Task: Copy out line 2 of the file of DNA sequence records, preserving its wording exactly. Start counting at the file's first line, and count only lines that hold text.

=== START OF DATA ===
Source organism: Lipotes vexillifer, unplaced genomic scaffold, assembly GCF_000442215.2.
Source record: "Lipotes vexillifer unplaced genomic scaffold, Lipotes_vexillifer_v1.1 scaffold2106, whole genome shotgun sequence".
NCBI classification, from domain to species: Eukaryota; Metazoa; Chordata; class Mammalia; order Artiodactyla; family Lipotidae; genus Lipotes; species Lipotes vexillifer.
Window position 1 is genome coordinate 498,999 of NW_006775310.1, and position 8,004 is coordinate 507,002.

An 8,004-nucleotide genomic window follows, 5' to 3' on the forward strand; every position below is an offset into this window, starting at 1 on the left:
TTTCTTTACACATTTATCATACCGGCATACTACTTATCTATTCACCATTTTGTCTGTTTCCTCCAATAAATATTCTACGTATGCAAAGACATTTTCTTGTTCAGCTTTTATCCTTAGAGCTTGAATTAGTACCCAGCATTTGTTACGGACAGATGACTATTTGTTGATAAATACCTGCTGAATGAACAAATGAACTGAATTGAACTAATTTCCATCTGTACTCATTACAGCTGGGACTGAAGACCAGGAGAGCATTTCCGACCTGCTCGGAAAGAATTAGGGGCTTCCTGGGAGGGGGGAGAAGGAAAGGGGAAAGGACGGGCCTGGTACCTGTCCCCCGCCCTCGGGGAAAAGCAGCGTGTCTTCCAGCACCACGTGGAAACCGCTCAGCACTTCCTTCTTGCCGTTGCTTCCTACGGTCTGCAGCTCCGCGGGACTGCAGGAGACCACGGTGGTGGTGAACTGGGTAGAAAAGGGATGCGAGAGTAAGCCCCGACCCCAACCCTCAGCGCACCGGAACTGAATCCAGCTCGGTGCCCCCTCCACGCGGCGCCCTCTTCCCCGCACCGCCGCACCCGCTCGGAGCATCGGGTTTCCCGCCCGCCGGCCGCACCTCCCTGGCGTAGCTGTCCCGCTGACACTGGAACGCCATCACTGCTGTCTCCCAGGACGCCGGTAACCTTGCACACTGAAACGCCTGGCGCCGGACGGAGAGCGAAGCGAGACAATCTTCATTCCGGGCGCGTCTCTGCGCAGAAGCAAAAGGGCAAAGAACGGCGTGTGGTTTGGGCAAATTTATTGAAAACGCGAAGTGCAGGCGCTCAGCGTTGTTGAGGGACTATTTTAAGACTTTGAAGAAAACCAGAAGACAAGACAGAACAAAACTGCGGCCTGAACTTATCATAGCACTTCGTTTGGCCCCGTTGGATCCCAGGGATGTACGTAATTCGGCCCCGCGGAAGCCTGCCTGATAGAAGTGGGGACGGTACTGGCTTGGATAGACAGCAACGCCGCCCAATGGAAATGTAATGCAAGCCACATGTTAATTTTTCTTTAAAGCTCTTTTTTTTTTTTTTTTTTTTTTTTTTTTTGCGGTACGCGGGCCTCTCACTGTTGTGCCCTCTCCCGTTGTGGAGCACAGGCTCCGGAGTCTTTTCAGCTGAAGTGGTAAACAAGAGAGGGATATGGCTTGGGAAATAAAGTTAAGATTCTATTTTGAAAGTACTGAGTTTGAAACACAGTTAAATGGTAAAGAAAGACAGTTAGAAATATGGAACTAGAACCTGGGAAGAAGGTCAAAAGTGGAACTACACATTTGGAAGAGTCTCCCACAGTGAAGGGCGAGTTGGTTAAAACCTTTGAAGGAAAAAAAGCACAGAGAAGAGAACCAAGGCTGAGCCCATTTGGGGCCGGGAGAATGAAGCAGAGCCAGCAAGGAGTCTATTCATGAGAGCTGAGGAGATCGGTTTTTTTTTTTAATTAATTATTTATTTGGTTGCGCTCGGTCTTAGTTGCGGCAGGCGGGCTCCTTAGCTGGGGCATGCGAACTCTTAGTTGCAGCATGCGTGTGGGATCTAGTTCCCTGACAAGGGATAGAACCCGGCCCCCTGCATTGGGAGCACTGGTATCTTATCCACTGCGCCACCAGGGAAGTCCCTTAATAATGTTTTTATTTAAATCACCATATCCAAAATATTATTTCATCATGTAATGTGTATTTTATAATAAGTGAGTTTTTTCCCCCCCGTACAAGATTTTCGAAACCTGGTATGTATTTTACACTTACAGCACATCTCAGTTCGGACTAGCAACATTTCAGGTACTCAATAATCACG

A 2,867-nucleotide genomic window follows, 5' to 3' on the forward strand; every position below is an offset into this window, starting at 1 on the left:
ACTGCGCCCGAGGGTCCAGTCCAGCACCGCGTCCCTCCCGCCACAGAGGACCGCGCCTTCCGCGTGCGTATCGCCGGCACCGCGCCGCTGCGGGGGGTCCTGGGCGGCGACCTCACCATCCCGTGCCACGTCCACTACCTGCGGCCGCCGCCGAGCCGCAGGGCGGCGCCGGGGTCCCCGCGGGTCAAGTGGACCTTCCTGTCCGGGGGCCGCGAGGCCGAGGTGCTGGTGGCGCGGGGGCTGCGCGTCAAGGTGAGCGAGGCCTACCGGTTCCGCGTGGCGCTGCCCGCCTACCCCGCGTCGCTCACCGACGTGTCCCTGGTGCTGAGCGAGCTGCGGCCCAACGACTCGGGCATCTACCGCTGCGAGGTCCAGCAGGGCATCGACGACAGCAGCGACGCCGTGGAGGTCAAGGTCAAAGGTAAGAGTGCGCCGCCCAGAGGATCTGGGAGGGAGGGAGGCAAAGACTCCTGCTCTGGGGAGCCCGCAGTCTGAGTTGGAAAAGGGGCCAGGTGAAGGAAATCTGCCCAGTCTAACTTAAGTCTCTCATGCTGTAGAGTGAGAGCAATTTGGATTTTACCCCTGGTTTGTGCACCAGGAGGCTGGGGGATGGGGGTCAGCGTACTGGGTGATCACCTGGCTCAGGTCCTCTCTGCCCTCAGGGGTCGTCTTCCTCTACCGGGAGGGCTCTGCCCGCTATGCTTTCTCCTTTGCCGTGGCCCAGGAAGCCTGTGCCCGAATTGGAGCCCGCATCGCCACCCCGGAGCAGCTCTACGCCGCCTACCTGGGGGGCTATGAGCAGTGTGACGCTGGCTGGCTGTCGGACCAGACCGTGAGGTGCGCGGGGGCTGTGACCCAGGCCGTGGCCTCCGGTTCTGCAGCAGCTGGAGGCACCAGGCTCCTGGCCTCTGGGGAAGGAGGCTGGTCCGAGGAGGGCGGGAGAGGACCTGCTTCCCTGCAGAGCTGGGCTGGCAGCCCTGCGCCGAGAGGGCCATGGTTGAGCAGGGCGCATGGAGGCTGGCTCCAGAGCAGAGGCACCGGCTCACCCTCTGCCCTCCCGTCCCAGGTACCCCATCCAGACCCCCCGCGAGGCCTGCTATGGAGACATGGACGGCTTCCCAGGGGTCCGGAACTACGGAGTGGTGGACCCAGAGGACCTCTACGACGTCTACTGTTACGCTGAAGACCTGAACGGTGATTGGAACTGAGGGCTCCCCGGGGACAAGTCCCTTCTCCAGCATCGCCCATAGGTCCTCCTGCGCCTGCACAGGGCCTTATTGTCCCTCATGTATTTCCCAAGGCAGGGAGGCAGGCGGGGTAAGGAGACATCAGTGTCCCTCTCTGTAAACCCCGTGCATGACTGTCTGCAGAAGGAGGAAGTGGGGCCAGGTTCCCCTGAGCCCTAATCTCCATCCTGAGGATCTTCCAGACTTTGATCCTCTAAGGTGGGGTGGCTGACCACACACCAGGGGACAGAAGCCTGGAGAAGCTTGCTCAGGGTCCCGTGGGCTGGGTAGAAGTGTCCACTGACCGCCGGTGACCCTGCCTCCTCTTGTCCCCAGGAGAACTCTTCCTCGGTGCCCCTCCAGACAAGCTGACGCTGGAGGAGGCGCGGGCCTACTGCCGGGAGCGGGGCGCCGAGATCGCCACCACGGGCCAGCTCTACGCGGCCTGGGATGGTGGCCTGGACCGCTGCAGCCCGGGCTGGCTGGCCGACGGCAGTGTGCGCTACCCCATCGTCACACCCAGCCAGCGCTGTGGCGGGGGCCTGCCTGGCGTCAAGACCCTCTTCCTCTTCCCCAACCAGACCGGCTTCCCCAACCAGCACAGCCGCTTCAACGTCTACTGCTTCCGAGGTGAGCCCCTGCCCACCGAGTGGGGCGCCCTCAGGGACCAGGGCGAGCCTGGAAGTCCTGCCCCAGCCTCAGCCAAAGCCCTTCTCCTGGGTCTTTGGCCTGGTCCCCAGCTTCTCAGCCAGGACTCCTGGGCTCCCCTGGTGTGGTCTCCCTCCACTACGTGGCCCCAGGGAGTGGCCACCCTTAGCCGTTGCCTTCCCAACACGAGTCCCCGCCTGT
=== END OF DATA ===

Source record: "Lipotes vexillifer unplaced genomic scaffold, Lipotes_vexillifer_v1.1 scaffold2106, whole genome shotgun sequence".